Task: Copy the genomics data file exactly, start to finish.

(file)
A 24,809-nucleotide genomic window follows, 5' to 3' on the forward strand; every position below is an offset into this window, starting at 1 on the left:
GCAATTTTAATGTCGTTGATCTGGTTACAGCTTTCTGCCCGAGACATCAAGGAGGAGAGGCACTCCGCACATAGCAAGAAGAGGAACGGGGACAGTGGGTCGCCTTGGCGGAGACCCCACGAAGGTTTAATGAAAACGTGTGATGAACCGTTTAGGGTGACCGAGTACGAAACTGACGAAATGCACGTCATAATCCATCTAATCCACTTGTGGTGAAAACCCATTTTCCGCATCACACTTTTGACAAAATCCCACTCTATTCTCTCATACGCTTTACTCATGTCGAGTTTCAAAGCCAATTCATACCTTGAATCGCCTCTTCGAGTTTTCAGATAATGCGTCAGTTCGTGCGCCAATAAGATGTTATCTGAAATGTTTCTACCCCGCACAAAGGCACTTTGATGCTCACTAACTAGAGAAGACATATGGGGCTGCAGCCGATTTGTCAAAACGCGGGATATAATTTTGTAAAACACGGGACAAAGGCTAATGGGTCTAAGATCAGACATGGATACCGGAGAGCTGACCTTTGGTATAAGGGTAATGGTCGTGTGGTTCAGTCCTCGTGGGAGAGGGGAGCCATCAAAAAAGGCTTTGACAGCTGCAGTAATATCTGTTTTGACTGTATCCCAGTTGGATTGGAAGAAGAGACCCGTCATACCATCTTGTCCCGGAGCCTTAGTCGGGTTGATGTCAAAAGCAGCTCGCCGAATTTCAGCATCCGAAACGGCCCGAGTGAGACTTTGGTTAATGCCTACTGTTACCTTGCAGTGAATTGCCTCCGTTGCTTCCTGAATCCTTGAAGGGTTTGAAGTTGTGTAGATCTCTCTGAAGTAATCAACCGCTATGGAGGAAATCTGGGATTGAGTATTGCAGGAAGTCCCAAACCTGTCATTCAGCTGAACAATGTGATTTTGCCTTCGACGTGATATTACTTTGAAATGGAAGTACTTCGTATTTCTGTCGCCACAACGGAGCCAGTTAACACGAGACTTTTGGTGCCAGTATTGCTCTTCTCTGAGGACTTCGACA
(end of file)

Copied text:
A 24,809-nucleotide genomic window follows, 5' to 3' on the forward strand; every position below is an offset into this window, starting at 1 on the left:
GCAATTTTAATGTCGTTGATCTGGTTACAGCTTTCTGCCCGAGACATCAAGGAGGAGAGGCACTCCGCACATAGCAAGAAGAGGAACGGGGACAGTGGGTCGCCTTGGCGGAGACCCCACGAAGGTTTAATGAAAACGTGTGATGAACCGTTTAGGGTGACCGAGTACGAAACTGACGAAATGCACGTCATAATCCATCTAATCCACTTGTGGTGAAAACCCATTTTCCGCATCACACTTTTGACAAAATCCCACTCTATTCTCTCATACGCTTTACTCATGTCGAGTTTCAAAGCCAATTCATACCTTGAATCGCCTCTTCGAGTTTTCAGATAATGCGTCAGTTCGTGCGCCAATAAGATGTTATCTGAAATGTTTCTACCCCGCACAAAGGCACTTTGATGCTCACTAACTAGAGAAGACATATGGGGCTGCAGCCGATTTGTCAAAACGCGGGATATAATTTTGTAAAACACGGGACAAAGGCTAATGGGTCTAAGATCAGACATGGATACCGGAGAGCTGACCTTTGGTATAAGGGTAATGGTCGTGTGGTTCAGTCCTCGTGGGAGAGGGGAGCCATCAAAAAAGGCTTTGACAGCTGCAGTAATATCTGTTTTGACTGTATCCCAGTTGGATTGGAAGAAGAGACCCGTCATACCATCTTGTCCCGGAGCCTTAGTCGGGTTGATGTCAAAAGCAGCTCGCCGAATTTCAGCATCCGAAACGGCCCGAGTGAGACTTTGGTTAATGCCTACTGTTACCTTGCAGTGAATTGCCTCCGTTGCTTCCTGAATCCTTGAAGGGTTTGAAGTTGTGTAGATCTCTCTGAAGTAATCAACCGCTATGGAGGAAATCTGGGATTGAGTATTGCAGGAAGTCCCAAACCTGTCATTCAGCTGAACAATGTGATTTTGCCTTCGACGTGATATTACTTTGAAATGGAAGTACTTCGTATTTCTGTCGCCACAACGGAGCCAGTTAACACGAGACTTTTGGTGCCAGTATTGCTCTTCTCTGAGGACTTCGACA